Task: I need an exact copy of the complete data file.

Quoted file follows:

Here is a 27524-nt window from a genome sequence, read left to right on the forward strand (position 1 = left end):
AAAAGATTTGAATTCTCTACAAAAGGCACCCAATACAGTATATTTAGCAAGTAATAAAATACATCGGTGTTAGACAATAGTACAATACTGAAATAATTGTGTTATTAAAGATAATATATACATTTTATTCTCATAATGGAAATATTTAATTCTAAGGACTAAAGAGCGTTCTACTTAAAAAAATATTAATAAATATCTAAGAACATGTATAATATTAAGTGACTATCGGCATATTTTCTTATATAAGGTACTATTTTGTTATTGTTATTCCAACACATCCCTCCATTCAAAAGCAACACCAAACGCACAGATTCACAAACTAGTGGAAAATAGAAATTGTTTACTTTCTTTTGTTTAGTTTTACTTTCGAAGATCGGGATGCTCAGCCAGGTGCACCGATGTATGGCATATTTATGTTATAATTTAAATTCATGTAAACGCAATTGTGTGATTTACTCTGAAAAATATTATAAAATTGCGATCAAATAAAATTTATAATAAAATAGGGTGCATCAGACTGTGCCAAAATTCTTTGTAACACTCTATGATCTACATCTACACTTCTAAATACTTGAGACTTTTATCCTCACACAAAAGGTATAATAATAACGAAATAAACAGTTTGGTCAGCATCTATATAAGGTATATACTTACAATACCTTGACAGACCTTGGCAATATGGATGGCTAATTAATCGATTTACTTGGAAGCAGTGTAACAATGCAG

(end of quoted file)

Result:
Here is a 27524-nt window from a genome sequence, read left to right on the forward strand (position 1 = left end):
AAAAGATTTGAATTCTCTACAAAAGGCACCCAATACAGTATATTTAGCAAGTAATAAAATACATCGGTGTTAGACAATAGTACAATACTGAAATAATTGTGTTATTAAAGATAATATATACATTTTATTCTCATAATGGAAATATTTAATTCTAAGGACTAAAGAGCGTTCTACTTAAAAAAATATTAATAAATATCTAAGAACATGTATAATATTAAGTGACTATCGGCATATTTTCTTATATAAGGTACTATTTTGTTATTGTTATTCCAACACATCCCTCCATTCAAAAGCAACACCAAACGCACAGATTCACAAACTAGTGGAAAATAGAAATTGTTTACTTTCTTTTGTTTAGTTTTACTTTCGAAGATCGGGATGCTCAGCCAGGTGCACCGATGTATGGCATATTTATGTTATAATTTAAATTCATGTAAACGCAATTGTGTGATTTACTCTGAAAAATATTATAAAATTGCGATCAAATAAAATTTATAATAAAATAGGGTGCATCAGACTGTGCCAAAATTCTTTGTAACACTCTATGATCTACATCTACACTTCTAAATACTTGAGACTTTTATCCTCACACAAAAGGTATAATAATAACGAAATAAACAGTTTGGTCAGCATCTATATAAGGTATATACTTACAATACCTTGACAGACCTTGGCAATATGGATGGCTAATTAATCGATTTACTTGGAAGCAGTGTAACAATGCAG